2023-24 State Budget in Review

2023 Budget in Review

After quite a delay, we finally finished the budget on Tuesday, May 2nd and brought in some great wins for the 135th District!

In Public Education, for the first time ever, we are fully funding Foundation Aid to our schools! Foundation Aid is the formula the state uses to determine how much state aid each district should receive and it has never been fully funded since its inception in 2008, so this is a very big deal.Every school district in the 135th will see a substantial increase in funding for Foundation Aid and Total Aid. They will also see more than double the funding previously provided for Universal Pre-K programs and an opportunity to access grants to receive higher reimbursement rates. This is an amazing opportunity for districts without UPK programs to create the foundation to start one.

In Higher Education and Adult Education, we fought off a tuition increase for in-district SUNY students by increasing both operating and construction aid to the system. We increased funding for Adult Literacy Programs and our libraries will receive increased operating aid and more support for summer reading programs!

While we did increase Medicaid rates to our hospitals and nursing homes for the first time in over a decade to 7.5% each (pending federal approval), that is not enough to close the gap, especially for our nursing homes. An additional $100 million line of funding will be made available for nursing homes in financial crisis and I am working to ensure we can get that money out quickly.While this should be a celebration of a huge and much needed increase, the reality of the need in this sector overshadows that victory.

Similarly, while we did get 4% cost of living adjustments (COLA) for every direct service provider in the state, in every agency from Aging to Mental Health to Disability Services, that too is not enough to cover the gap nor does it help deal with the workforce shortage. Coupled with the total lack of increase in early intervention funding, I feel this was a missed opportunity to make a meaningful difference in the lives of our most vulnerable residents. We will not give up and will bring this fight even harder next year.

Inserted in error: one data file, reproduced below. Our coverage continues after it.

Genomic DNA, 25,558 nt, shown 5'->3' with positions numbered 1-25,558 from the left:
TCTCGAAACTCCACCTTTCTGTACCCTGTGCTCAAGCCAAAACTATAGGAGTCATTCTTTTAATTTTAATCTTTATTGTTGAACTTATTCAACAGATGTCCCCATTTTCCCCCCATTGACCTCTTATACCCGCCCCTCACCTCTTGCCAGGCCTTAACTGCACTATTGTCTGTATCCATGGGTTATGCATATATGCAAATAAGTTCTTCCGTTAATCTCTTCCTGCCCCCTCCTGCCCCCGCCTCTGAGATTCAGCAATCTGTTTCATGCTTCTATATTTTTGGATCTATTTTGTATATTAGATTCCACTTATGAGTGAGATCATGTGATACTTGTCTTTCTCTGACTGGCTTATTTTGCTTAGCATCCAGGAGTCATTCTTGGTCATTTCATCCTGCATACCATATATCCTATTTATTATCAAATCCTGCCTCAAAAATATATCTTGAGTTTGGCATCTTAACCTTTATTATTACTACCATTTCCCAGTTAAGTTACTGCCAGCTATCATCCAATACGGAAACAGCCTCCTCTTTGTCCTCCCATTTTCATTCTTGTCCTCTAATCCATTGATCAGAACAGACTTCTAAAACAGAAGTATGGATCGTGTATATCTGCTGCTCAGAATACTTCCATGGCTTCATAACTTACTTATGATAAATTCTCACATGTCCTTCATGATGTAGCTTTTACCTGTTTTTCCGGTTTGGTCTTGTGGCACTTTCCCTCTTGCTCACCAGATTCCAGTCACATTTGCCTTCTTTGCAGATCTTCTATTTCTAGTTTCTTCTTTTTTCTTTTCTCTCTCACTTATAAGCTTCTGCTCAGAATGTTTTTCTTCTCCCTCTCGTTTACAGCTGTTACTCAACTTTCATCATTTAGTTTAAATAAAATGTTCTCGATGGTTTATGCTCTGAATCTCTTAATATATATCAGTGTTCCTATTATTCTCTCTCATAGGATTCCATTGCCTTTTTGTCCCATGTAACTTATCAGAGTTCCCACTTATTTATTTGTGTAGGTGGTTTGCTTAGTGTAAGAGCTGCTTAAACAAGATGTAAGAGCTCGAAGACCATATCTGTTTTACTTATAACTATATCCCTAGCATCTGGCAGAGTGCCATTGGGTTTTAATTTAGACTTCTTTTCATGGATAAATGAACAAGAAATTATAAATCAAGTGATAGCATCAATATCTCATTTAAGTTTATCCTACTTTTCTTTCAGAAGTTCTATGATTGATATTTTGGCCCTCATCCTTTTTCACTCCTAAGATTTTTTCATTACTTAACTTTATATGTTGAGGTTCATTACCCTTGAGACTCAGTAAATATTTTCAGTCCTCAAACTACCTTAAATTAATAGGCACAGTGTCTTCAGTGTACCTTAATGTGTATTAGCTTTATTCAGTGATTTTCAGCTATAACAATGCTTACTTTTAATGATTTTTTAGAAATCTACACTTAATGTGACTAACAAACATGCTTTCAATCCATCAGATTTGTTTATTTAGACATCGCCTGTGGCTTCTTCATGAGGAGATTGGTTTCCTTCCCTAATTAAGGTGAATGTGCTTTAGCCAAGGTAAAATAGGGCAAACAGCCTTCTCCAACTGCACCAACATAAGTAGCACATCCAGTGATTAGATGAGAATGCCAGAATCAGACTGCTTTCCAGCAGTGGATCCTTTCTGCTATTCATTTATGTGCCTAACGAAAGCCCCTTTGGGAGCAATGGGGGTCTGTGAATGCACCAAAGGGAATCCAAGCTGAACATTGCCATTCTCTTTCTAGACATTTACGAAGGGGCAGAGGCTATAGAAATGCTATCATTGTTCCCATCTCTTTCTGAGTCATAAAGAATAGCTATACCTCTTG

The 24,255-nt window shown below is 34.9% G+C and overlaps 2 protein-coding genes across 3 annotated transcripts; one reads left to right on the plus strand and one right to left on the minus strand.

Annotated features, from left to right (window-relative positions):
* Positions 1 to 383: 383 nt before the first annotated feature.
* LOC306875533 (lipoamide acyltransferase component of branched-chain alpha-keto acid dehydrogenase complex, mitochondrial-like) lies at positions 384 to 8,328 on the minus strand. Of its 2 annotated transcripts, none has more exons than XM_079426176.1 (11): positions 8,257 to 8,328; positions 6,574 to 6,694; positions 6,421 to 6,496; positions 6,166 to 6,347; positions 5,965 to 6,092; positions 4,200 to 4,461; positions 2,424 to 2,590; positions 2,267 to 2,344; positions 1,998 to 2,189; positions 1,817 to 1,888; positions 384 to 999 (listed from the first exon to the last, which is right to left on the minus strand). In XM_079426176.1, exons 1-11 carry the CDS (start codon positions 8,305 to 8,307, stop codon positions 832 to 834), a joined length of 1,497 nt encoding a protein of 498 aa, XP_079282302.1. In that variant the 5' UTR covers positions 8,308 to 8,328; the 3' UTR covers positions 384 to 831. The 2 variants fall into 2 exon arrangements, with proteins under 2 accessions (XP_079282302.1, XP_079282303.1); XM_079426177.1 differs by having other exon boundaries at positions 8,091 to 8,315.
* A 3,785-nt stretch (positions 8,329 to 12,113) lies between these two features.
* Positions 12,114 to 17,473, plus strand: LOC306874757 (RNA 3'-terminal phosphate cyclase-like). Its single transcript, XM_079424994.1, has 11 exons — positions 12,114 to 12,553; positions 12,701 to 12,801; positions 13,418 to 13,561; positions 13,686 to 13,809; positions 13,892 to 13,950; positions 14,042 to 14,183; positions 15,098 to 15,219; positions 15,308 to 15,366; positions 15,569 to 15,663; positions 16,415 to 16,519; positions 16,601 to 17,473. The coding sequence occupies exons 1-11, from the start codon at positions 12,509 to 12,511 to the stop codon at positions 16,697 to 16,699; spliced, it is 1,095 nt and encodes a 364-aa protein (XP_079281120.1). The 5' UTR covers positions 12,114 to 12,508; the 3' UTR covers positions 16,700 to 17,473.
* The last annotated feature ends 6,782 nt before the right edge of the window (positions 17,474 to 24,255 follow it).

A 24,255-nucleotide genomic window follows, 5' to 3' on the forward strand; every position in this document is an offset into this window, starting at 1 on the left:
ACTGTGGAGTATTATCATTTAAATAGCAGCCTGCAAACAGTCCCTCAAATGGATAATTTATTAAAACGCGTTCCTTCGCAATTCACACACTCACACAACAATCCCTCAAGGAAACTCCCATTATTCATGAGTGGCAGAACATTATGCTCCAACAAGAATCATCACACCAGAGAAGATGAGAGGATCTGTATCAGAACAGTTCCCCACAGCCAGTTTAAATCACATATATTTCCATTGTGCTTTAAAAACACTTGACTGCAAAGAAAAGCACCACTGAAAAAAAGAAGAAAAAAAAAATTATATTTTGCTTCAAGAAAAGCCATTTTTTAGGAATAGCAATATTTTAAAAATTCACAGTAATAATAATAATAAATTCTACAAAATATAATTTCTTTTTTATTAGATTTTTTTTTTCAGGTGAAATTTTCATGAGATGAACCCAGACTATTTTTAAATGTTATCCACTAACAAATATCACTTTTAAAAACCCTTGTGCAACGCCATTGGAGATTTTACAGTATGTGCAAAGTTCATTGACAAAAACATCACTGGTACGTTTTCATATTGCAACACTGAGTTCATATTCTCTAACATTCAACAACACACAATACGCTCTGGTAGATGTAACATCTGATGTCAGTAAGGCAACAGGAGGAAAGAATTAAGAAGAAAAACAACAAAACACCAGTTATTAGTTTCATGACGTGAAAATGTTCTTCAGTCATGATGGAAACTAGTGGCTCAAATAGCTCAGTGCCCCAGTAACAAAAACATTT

Hopefully, the COLA coupled with the $1 increase in minimum wage next year will provide a much-deserved raise to those doing the hardest work, even if it falls a bit short. Minimum wage will be increased incrementally to $17 for NYC and $16 for the rest of state by 2027, and at that point it will be indexed to inflation moving forward.

We passed versions of the Build Public Renewables and All Electric bills in the budget. We will allow NYPA to build new green energy projects to help us reach our climate goals and support the increased load on our electrical grid as we move towards more electric cars and buildings. We also rolled out a prohibition on new gas lines in new buildings starting in 2025. There has been a lot of misinformation about this so I'm going to take a moment to clear a few things up:

The All Electric provision in the budget does not ban gas appliances-- not now, not ever.It limits the installation of new gas lines in brand new buildings, with exceptions for hospitals, commercial kitchens and critical infrastructure. It also carves out an exception for areas that can't yet handle the load on their electrical grid. With this provision, even after it goes into effect in 2025, you can still buy new gas appliances in New York State. You can still use your existing gas line in your existing home, forever. You can replace that gas line and any gas appliances. You can renovate your home from roof to basement, install new gas lines and new gas appliances. The only thing you can't do is put a brand new gas line in a brand new building.

We got a few great things in this budget, including a new tax credit for families with children aged 0-4! And we fought off a few changes that don't make sense for our district, like an override of local zoning control. But, we also left a fair amount on the table. There is still a lot of work to do and only five more weeks to get it done.

So, let's get back to work!

Jen Lunsford